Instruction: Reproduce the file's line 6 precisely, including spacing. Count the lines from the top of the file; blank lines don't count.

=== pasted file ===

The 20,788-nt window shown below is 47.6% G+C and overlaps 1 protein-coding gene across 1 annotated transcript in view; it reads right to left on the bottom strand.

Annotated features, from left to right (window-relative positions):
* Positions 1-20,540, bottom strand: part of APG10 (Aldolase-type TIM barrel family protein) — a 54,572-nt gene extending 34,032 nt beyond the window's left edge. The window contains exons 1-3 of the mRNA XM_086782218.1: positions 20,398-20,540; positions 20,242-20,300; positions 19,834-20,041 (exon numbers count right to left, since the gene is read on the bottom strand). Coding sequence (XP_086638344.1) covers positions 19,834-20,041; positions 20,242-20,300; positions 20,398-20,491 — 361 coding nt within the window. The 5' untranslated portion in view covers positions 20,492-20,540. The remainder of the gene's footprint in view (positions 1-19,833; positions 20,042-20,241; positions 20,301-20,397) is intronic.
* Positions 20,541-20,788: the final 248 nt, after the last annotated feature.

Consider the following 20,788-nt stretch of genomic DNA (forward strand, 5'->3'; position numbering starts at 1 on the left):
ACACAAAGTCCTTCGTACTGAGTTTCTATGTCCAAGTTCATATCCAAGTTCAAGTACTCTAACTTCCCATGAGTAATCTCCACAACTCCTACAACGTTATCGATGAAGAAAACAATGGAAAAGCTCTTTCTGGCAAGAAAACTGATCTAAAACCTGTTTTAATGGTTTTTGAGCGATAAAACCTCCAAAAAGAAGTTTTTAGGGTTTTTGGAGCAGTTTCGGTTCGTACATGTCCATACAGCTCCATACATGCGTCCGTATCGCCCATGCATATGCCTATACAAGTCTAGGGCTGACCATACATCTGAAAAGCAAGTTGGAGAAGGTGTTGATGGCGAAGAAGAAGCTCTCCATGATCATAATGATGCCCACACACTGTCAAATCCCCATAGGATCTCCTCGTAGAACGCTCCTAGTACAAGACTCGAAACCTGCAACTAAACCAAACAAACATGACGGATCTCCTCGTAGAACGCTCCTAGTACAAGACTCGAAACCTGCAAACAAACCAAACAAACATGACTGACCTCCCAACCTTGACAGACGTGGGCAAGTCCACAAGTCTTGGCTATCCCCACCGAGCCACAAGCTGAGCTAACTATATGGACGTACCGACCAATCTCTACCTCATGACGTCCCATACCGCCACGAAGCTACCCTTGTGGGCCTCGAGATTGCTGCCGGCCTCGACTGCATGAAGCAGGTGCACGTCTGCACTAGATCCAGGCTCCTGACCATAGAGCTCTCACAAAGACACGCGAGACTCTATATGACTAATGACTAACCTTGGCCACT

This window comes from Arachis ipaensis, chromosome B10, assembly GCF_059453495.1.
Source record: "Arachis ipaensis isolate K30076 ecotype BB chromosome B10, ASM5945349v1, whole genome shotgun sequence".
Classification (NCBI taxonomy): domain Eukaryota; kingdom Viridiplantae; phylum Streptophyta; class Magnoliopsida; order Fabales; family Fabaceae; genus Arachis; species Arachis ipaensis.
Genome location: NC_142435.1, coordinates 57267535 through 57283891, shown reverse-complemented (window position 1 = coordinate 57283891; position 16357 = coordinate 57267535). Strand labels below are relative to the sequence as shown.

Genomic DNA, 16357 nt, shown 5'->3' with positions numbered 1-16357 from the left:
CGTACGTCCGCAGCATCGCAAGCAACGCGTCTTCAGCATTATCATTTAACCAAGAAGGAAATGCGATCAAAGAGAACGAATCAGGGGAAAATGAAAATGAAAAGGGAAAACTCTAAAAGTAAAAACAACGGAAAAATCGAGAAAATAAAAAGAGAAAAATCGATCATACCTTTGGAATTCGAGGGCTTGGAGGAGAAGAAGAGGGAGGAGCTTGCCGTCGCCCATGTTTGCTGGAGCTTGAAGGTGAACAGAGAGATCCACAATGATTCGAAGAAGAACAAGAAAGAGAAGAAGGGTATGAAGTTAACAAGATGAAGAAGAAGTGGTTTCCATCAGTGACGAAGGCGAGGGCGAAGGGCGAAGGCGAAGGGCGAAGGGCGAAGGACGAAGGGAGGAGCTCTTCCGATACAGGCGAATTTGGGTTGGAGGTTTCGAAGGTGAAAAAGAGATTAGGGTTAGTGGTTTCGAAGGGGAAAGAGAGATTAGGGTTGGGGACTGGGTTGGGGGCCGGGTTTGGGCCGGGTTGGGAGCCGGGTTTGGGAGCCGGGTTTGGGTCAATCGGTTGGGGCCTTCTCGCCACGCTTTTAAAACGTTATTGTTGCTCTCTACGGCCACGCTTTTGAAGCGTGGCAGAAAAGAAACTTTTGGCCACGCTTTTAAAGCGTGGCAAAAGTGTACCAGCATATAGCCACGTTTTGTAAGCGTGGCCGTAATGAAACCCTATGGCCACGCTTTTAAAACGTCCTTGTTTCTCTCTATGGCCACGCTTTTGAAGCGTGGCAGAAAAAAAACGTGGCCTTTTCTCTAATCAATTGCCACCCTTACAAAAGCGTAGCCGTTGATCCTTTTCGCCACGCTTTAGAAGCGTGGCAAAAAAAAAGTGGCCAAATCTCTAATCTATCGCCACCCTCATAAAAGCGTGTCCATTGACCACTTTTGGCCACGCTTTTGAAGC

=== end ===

ACACAAAGTCCTTCGTACTGAGTTTCTATGTCCAAGTTCATATCCAAGTTCAAGTACTCTAACTTCCCATGAGTAATCTCCACAACTCCTACAACGTTATCGATGAAGAAAACAATGGAAAAGCTCTTTCTGGCAAGAAAACTGATCTAAAACCTGTTTTAATGGTTTTTGAGCGATAAAACCTCCAAAAAGAAGTTTTTAGGGTTTTTGGAGCAGTTTCGGTTCGTACATGTCCATACAGCTCCATACATGCGTCCGTATCGCCCATGCATATGCCTATACAAGTCTAGGGCTGACCATACATCTGAAAAGCAAGTTGGAGAAGGTGTTGATGGCGAAGAAGAAGCTCTCCATGATCATAATGATGCCCACACACTGTCAAATCCCCATAGGATCTCCTCGTAGAACGCTCCTAGTACAAGACTCGAAACCTGCAACTAAACCAAACAAACATGACGGATCTCCTCGTAGAACGCTCCTAGTACAAGACTCGAAACCTGCAAACAAACCAAACAAACATGACTGACCTCCCAACCTTGACAGACGTGGGCAAGTCCACAAGTCTTGGCTATCCCCACCGAGCCACAAGCTGAGCTAACTATATGGACGTACCGACCAATCTCTACCTCATGACGTCCCATACCGCCACGAAGCTACCCTTGTGGGCCTCGAGATTGCTGCCGGCCTCGACTGCATGAAGCAGGTGCACGTCTGCACTAGATCCAGGCTCCTGACCATAGAGCTCTCACAAAGACACGCGAGACTCTATATGACTAATGACTAACCTTGGCCACT